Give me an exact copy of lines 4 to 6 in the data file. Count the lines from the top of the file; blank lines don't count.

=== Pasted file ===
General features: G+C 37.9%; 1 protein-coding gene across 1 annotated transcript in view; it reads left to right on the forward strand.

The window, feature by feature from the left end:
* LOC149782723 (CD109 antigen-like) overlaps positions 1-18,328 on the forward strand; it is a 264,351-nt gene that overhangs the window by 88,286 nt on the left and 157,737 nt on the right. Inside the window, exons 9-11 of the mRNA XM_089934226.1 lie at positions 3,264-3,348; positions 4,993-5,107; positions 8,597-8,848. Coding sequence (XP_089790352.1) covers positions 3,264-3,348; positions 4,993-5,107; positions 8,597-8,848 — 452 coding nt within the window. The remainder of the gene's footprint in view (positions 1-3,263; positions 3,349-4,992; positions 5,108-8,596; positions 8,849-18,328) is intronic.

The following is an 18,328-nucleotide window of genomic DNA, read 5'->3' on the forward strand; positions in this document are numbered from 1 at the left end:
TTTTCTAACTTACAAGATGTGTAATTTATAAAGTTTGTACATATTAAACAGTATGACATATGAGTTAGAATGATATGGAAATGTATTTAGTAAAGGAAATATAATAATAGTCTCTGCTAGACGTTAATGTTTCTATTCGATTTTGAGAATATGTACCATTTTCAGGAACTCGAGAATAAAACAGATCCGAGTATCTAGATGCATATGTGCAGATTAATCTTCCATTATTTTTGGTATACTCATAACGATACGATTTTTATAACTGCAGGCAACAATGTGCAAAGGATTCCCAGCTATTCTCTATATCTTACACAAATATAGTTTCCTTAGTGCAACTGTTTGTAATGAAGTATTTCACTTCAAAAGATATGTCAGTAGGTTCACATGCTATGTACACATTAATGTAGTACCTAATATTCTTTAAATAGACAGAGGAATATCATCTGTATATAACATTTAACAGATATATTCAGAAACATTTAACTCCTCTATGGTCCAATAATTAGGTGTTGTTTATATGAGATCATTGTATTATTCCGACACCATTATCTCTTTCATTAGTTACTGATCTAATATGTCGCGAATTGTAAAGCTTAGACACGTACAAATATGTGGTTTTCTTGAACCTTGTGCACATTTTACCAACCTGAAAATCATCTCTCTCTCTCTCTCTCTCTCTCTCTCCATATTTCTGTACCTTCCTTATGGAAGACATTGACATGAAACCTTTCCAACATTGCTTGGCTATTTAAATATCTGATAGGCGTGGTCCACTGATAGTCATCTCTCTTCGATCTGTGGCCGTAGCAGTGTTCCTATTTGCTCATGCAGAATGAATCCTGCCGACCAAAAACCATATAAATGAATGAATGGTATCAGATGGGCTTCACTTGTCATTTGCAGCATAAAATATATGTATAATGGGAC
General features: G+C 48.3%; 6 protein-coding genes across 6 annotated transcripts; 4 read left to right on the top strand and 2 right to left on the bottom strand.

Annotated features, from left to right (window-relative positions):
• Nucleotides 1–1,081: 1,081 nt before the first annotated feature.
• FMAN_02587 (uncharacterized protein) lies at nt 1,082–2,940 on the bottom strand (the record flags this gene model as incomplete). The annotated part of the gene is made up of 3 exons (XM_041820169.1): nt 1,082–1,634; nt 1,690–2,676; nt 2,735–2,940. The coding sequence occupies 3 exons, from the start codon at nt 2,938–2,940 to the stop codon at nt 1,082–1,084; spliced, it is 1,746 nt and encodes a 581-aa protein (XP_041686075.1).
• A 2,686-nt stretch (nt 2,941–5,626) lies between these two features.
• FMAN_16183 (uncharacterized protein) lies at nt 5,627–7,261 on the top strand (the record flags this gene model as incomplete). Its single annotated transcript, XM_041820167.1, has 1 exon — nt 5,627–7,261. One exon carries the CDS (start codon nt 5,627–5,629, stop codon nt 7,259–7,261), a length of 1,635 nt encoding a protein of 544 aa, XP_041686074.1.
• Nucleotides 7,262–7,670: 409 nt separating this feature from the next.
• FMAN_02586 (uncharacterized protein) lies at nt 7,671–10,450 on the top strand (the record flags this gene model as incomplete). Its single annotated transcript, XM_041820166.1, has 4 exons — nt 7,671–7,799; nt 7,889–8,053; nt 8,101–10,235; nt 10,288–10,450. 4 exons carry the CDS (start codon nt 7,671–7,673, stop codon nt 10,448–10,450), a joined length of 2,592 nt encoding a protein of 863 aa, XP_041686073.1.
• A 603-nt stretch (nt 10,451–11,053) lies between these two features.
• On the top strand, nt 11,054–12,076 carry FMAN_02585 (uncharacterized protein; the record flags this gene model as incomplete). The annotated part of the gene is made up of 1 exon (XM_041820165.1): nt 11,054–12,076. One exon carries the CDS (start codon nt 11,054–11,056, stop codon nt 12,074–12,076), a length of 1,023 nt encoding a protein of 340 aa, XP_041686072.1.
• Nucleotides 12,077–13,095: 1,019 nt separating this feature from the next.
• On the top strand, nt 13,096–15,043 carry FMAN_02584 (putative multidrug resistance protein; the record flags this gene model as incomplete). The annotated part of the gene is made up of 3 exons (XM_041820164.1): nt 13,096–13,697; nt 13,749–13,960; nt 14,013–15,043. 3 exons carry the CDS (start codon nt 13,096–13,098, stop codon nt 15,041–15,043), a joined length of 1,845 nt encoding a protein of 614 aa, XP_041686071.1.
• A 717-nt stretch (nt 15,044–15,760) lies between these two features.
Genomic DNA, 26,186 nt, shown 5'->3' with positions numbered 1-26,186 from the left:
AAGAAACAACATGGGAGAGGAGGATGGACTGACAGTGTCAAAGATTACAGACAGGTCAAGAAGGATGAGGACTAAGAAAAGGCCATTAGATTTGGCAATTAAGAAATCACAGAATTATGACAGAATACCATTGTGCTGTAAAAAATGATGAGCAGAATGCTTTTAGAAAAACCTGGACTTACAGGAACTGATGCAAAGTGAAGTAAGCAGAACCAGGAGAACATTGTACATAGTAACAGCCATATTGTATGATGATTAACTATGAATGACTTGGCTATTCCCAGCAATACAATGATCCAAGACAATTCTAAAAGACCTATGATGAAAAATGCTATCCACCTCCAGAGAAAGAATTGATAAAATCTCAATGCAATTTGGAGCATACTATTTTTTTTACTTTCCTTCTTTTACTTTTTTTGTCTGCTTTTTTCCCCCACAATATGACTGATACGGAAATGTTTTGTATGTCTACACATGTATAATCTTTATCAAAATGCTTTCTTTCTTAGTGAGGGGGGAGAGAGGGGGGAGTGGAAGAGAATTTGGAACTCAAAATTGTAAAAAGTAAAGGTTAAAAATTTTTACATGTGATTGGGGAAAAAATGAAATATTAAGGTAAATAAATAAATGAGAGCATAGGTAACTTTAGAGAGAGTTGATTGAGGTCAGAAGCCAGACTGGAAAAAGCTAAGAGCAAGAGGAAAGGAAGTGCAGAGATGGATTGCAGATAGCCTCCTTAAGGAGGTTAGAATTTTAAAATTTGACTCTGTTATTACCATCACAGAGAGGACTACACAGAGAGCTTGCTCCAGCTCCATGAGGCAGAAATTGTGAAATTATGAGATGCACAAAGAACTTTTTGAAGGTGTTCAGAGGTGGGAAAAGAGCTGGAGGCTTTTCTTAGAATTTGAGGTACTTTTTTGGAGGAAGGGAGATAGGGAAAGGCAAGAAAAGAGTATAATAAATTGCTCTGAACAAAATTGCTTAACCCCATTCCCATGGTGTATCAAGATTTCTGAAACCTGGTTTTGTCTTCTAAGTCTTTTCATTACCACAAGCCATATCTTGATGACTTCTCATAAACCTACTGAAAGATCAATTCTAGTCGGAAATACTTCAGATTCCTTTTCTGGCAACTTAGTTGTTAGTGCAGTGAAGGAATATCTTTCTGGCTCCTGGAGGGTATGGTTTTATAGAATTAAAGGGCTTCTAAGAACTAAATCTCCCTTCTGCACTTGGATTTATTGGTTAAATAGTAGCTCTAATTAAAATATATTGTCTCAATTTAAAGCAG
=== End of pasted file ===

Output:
The following is an 18,328-nucleotide window of genomic DNA, read 5'->3' on the forward strand; positions in this document are numbered from 1 at the left end:
TTTTCTAACTTACAAGATGTGTAATTTATAAAGTTTGTACATATTAAACAGTATGACATATGAGTTAGAATGATATGGAAATGTATTTAGTAAAGGAAATATAATAATAGTCTCTGCTAGACGTTAATGTTTCTATTCGATTTTGAGAATATGTACCATTTTCAGGAACTCGAGAATAAAACAGATCCGAGTATCTAGATGCATATGTGCAGATTAATCTTCCATTATTTTTGGTATACTCATAACGATACGATTTTTATAACTGCAGGCAACAATGTGCAAAGGATTCCCAGCTATTCTCTATATCTTACACAAATATAGTTTCCTTAGTGCAACTGTTTGTAATGAAGTATTTCACTTCAAAAGATATGTCAGTAGGTTCACATGCTATGTACACATTAATGTAGTACCTAATATTCTTTAAATAGACAGAGGAATATCATCTGTATATAACATTTAACAGATATATTCAGAAACATTTAACTCCTCTATGGTCCAATAATTAGGTGTTGTTTATATGAGATCATTGTATTATTCCGACACCATTATCTCTTTCATTAGTTACTGATCTAATATGTCGCGAATTGTAAAGCTTAGACACGTACAAATATGTGGTTTTCTTGAACCTTGTGCACATTTTACCAACCTGAAAATCATCTCTCTCTCTCTCTCTCTCTCTCTCTCCATATTTCTGTACCTTCCTTATGGAAGACATTGACATGAAACCTTTCCAACATTGCTTGGCTATTTAAATATCTGATAGGCGTGGTCCACTGATAGTCATCTCTCTTCGATCTGTGGCCGTAGCAGTGTTCCTATTTGCTCATGCAGAATGAATCCTGCCGACCAAAAACCATATAAATGAATGAATGGTATCAGATGGGCTTCACTTGTCATTTGCAGCATAAAATATATGTATAATGGGAC
General features: G+C 48.3%; 6 protein-coding genes across 6 annotated transcripts; 4 read left to right on the top strand and 2 right to left on the bottom strand.